Continue reading “Joshua’s Status Update for Week of 4/19”

Lucas’s Status Update, 4/12 -4/26

So my laptop finally croaked last week – it crashed, had a kernel panic, and subsequently entered a boot loop. After a weekend spent trying and failing to fix it or at least get a backup, I sent it in for repairs. It is currently still sitting there, as the shop says the Covid-19 situation has seriously impacted their repair/diagnosis timeframes.

Big oof
My daily driver experiencing a kernel panic

I was able to dig up a couple ancient and broken Macbook Pros from 2010/2012 and spent the next few days fixing them up with what few parts I could find at the shop:

One of the laptops literally had its battery swell up to the point of bulging out the top case…


I removed the logic board from another to better clean up what appeared to be some very old gunk…

I gave them some ram and replaced the hdd’s with ssd’s; at least one seems to work ok for now…the other two are waiting for new batteries to get shipped.

That’s not all though – the 3D printer broke again. Once again, the z probe was not registering. Previously, the printer was broken because it was registering that the z limit was triggered no matter what state the inductive probe was in. This time, it had the opposite issue of never triggering the z limit even though the probe looked to be working just fine.

One thing I did not realize is that the Printrbot was totally open source. I was able to find the schematics and board diagram:

Notice that the Z endstop (in the upper box second from the right) is tied to a transistor
The endstops are the three, three pin connectors at the bottom left

Thinking it was once again an issue with the z probe transistor, I replaced it. And I took pictures this time:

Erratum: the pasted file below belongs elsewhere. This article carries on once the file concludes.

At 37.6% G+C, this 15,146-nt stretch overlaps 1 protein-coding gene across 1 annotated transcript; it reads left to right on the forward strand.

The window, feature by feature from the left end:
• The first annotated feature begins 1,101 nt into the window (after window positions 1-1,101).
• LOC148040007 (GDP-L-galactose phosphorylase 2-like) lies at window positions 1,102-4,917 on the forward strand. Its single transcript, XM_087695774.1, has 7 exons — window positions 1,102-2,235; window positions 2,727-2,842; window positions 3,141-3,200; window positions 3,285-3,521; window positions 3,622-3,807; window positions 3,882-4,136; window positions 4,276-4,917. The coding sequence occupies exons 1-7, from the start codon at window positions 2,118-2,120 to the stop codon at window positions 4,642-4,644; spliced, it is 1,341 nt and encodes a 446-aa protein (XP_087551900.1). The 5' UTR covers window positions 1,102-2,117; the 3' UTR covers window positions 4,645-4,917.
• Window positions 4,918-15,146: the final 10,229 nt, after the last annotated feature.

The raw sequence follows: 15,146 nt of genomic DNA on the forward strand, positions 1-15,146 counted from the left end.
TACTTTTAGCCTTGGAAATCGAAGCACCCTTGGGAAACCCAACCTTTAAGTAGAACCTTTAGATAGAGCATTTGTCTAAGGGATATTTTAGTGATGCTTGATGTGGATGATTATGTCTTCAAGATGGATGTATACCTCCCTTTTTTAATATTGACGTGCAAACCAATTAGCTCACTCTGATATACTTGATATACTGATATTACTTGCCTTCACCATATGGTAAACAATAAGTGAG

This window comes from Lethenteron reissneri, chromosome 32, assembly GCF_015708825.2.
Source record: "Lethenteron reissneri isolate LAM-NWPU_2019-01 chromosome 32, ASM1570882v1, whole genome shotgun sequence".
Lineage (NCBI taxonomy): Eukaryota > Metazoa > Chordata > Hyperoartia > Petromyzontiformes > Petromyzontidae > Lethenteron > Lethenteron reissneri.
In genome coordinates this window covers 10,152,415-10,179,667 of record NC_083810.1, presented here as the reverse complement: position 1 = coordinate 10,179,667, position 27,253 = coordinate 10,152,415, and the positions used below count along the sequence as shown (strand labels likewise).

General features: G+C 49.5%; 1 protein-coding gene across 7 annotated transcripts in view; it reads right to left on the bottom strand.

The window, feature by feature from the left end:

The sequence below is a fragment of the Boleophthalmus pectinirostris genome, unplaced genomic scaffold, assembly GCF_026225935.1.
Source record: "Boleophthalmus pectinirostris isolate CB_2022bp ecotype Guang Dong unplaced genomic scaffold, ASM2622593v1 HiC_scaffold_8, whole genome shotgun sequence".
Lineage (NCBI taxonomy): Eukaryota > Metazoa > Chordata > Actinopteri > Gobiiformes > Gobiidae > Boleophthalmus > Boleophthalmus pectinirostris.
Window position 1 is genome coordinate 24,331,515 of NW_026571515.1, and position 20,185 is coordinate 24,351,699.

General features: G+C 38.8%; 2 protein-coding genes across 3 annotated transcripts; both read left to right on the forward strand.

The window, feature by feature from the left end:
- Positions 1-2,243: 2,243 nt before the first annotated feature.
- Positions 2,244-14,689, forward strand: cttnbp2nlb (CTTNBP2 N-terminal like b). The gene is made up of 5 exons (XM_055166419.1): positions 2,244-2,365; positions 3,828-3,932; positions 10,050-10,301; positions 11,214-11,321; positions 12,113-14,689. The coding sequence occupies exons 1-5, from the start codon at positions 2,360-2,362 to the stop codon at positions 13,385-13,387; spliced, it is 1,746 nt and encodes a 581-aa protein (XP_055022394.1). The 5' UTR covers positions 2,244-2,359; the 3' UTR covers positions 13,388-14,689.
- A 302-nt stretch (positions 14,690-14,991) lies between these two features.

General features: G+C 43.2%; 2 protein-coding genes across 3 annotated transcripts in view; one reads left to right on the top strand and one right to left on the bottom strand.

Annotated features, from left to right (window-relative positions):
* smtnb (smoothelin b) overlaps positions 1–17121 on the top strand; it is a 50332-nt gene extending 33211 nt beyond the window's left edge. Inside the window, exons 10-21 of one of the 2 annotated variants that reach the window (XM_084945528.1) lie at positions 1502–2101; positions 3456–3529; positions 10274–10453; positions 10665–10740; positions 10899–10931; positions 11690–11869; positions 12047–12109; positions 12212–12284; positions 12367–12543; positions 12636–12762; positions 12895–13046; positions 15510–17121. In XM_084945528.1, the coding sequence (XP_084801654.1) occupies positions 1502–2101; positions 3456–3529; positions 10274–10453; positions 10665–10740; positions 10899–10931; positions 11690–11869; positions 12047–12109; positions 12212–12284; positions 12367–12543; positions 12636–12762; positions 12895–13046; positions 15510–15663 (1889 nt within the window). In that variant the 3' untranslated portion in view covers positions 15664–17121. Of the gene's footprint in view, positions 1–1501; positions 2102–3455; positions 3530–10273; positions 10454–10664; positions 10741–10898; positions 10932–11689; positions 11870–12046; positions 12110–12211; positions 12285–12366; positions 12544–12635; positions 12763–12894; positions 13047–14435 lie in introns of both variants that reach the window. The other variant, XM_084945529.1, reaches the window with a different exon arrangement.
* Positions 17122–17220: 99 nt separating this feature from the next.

Last time, the transistor had an internal short, meaning that the z limit line was always held High. This time it seemed like it had internally blown open such that the z limit line was always held Low. Without a multimeter, it was very difficult to diagnose.

My rough setup of what parts and tools I could scrounge around the house. I’ve got a reflow station but no multimeter or solder wick…go figure.
Sop-23-3 packages are a pain to reflow…especially when they’re located right next to a bunch of easily-meltable plastic connectors…

I replaced the original mosfet with an MMUN2211LT3G NPN BJT. Having nothing other than that, I replaced the BJT with another of the same kind.

After manually testing the z probe trigger by jumping 12V to the input of the transistor, I confirmed that the printer was correctly registering the z open and closed states. Curiously, the z did not trigger with the inductive probe plugged in even though the probe’s led correctly lit up when it got within range of the metal build plate.

Within range of the build plate, the inductive probe correctly turned on its signal LED
When it was far enough off the build plate, the probe also correctly turned off its LED…

After some more digging, I learned that it was totally possible and even somewhat common to have this kind of inductive probe break without destroying the LED signal function. Essentially, the probe was registering the build plate proximity correctly, but couldn’t generate enough voltage to flip the state of the transistor on the board.

I have ordered several more probes on Amazon but they will take another 1-2 weeks to arrive 🙁

I have also explored running the printer without a hardware limit for the Z, but I am having trouble generating the right hex files for the printer. There are a number of pre-existing firmware hex files and I have been able to upload them to the printer, but they all have specific configurations. I need to find a way to edit the configuration file and generate a new hex file. Then I can possibly manually level and home the printer, and then set up a software limit for the z.